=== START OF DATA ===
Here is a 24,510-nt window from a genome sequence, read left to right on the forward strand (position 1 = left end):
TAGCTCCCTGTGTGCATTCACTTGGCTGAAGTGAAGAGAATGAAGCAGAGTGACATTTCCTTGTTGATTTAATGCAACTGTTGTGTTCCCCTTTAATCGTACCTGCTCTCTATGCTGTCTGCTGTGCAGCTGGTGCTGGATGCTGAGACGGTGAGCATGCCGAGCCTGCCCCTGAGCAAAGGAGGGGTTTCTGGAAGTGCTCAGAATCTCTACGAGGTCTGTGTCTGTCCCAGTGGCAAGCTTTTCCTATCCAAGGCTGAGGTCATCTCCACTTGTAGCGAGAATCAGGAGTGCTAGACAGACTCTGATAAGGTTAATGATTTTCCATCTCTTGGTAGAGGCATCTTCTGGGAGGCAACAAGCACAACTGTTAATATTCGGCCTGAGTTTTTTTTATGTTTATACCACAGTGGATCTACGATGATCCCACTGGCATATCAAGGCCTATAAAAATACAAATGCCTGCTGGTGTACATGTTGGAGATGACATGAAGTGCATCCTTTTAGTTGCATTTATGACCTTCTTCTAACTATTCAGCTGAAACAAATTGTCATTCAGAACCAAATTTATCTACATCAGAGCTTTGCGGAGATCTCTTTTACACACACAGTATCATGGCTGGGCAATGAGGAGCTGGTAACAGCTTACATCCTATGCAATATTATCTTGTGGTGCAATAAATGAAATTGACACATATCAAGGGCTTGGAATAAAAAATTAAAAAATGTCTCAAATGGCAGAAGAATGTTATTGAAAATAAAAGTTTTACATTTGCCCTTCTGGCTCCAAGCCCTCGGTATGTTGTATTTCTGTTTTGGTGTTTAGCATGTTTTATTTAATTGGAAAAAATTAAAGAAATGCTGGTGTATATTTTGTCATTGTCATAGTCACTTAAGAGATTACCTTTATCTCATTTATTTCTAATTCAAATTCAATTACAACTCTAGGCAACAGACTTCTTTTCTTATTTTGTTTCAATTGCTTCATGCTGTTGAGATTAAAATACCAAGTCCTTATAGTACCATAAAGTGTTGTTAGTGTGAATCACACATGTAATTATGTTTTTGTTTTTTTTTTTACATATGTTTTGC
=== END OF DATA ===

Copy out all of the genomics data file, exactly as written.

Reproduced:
Here is a 24,510-nt window from a genome sequence, read left to right on the forward strand (position 1 = left end):
TAGCTCCCTGTGTGCATTCACTTGGCTGAAGTGAAGAGAATGAAGCAGAGTGACATTTCCTTGTTGATTTAATGCAACTGTTGTGTTCCCCTTTAATCGTACCTGCTCTCTATGCTGTCTGCTGTGCAGCTGGTGCTGGATGCTGAGACGGTGAGCATGCCGAGCCTGCCCCTGAGCAAAGGAGGGGTTTCTGGAAGTGCTCAGAATCTCTACGAGGTCTGTGTCTGTCCCAGTGGCAAGCTTTTCCTATCCAAGGCTGAGGTCATCTCCACTTGTAGCGAGAATCAGGAGTGCTAGACAGACTCTGATAAGGTTAATGATTTTCCATCTCTTGGTAGAGGCATCTTCTGGGAGGCAACAAGCACAACTGTTAATATTCGGCCTGAGTTTTTTTTATGTTTATACCACAGTGGATCTACGATGATCCCACTGGCATATCAAGGCCTATAAAAATACAAATGCCTGCTGGTGTACATGTTGGAGATGACATGAAGTGCATCCTTTTAGTTGCATTTATGACCTTCTTCTAACTATTCAGCTGAAACAAATTGTCATTCAGAACCAAATTTATCTACATCAGAGCTTTGCGGAGATCTCTTTTACACACACAGTATCATGGCTGGGCAATGAGGAGCTGGTAACAGCTTACATCCTATGCAATATTATCTTGTGGTGCAATAAATGAAATTGACACATATCAAGGGCTTGGAATAAAAAATTAAAAAATGTCTCAAATGGCAGAAGAATGTTATTGAAAATAAAAGTTTTACATTTGCCCTTCTGGCTCCAAGCCCTCGGTATGTTGTATTTCTGTTTTGGTGTTTAGCATGTTTTATTTAATTGGAAAAAATTAAAGAAATGCTGGTGTATATTTTGTCATTGTCATAGTCACTTAAGAGATTACCTTTATCTCATTTATTTCTAATTCAAATTCAATTACAACTCTAGGCAACAGACTTCTTTTCTTATTTTGTTTCAATTGCTTCATGCTGTTGAGATTAAAATACCAAGTCCTTATAGTACCATAAAGTGTTGTTAGTGTGAATCACACATGTAATTATGTTTTTGTTTTTTTTTTTACATATGTTTTGC